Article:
Brands, STFU: actions speak louder than Instagram posts
A view from Ravi Amaratunga Hitchcock

Brands, STFU: actions speak louder than Instagram posts

As brands scramble for relevance at a time when innocent black people are dying, perhaps being silent on social and acting in collaboration with real change-makers is the best policy.

Killer Mike (pictured, above) gave one of the most emotionally charged and powerful impromptu speeches that I can remember for some time last Friday (29 May). Of everything that has been posted, retweeted and chanted in the past week, this is one of the videos that have really stuck with me.

It is real, unplanned and raw. Most importantly, it really shows the hurt that all non-black people like myself can observe but never truly experience or understand.

There was so much to unpack within it, but in one beat, Killer Mike mentions how the people of Atlanta got Coca-Cola out of apartheid South Africa. They got politicians such as former Atlanta mayor and civil-rights icon Andrew Young to say: "Coca-Cola, we love you, but if you don’t pull out of South Africa we're gonna leave."

In that moment, the role of brands in this time of unrest seemed clear as day.

Brands will not define the conversation during political unrest. They never have and never will. And they really shouldn’t try to. 

Brands can enable and advocate for activists who are making real steps towards change.

This will take time. This will take a lot of listening and open minds at boardroom level. This will cost money. This will affect share prices. It might even ruin an entire brand image.

And, if the job is done right, you will most likely get no credit for it. (Honestly, why should you?)

But at least you can say you acted in good conscious. That is the best you can and should hope for, if you really care about impact, not Instagram posts.

As I’m sure you’ve been reminded of on your feeds, now is the time for difficult, uncomfortable conversations in all parts of our lives.

We often overstate our importance as an industry in culture. I suspect the actions of Adidas retweeting a Nike post or Dell posting a message on a temporary Instagram story will not be written about by posterity.

2020 is going to be a long-ass chapter for the history books. I’m not sure there will be room for marketers in the footnotes. 

Let’s be really honest here – even though we daren’t utter it in emails or Zoom calls and even if many never even express it outwardly to anyone

Ask yourself this: is your brand or agency trying to post about a cause because it truly cares about supporting it and taking action over a long period of time to tackle it (ie the next three decades)? 

Or is it trying to capitalise on a trending topic to be "relevant"? Is it trying to be seen to be part of the "conversation" or to get people to emotionally engage with your brand because of your "shared values"? 

Sure, that is fairly low-risk if you’re going after EDM fans in Belgium, but virtue signalling around civil unrest is, in effect, exploiting the deaths of black Americans for your own ends. Many are only speaking to desperately avoid alienating their consumers. 

That is not OK. Expect to get called up on it too.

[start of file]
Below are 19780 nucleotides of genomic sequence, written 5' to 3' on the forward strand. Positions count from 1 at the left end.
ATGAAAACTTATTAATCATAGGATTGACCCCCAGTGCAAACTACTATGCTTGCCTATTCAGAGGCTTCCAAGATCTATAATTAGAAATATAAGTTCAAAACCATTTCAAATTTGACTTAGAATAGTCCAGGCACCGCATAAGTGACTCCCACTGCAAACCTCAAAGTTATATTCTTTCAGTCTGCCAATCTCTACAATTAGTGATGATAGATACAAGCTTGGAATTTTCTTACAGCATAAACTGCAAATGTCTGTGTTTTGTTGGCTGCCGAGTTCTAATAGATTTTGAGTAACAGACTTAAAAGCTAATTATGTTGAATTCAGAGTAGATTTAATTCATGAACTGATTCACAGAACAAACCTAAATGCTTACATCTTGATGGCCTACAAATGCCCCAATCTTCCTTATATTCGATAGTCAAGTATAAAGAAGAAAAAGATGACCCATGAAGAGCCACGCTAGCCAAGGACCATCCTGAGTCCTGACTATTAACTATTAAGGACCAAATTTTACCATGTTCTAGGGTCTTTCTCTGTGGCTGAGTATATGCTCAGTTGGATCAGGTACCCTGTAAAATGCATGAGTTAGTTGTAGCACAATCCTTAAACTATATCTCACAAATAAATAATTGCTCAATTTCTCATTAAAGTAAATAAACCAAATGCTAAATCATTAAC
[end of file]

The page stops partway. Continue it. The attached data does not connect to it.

Louis Vuitton, whose parent company LVMH donated €200m to the rebuilding of Notre Dame cathedral, released an abstract video of a black man riding a horse, commissioned by its men’s artistic director Virgil Abloh. The post read: "Make a change. Freedom from racism towards peace together. #BlackLivesMatter." The irony did not go unnoticed. 

YouTube pledged $1m to social-justice causes (0.0067% of its annual turnover of $15bn), only to be called out on its poor moderation of racist content on its platform

Worse still, L’Oréal had the gall to tell us that "speaking out was worth it" after cutting ties with black trans activist Munroe Bergdorf as an ambassador for doing exactly that in 2017. Bergdorf swiftly called out the hypocrisy. 

"Karma’s a mother," as Killer Mike puts it.

Brands such as Nike often get a hall pass in the media because of its established track record of being vocal against racial injustice in America. But even Nike has been questioned on its lack of explicit financial commitments beyond endorsements. And one could argue that the corporation has profited from, as much as it has contributed to, black culture. 

Younger brands such as Glossier have been much clearer on their path to action – $500,000 donations to a suite of social-justice organisations and $500,000 grants to black-owned beauty businesses. Although how this manifests in long-term action still remains unknown. 

It all leads to the same ultimate question. If you really want to make change, why does it have to be about your brand at all? Why does your brand have to be the centre of attention, perhaps taking it away from those who really need the platform?

Let’s remember Killer Mike’s reference. It was the people of Atlanta via their mayor that got Coca-Cola to take action against apartheid South Africa. Not Coca-Cola coming up with how it was going to change racism in the world from a boardroom. 

It was a big decision that did not happen overnight and involved a complex two-way conversation. But it did eventually create a massive positive social impact.

If you don’t naturally have something to say in this upheaval, if there isn’t something that you have a long-term plan for doing, perhaps you should follow Killer Mike’s advice to "plot, plan, strategise, organise and mobilise" with grassroots groups.

Maybe then get around to posting on Insta.

Ravi Amaratunga Hitchcock is co-founder of Soursop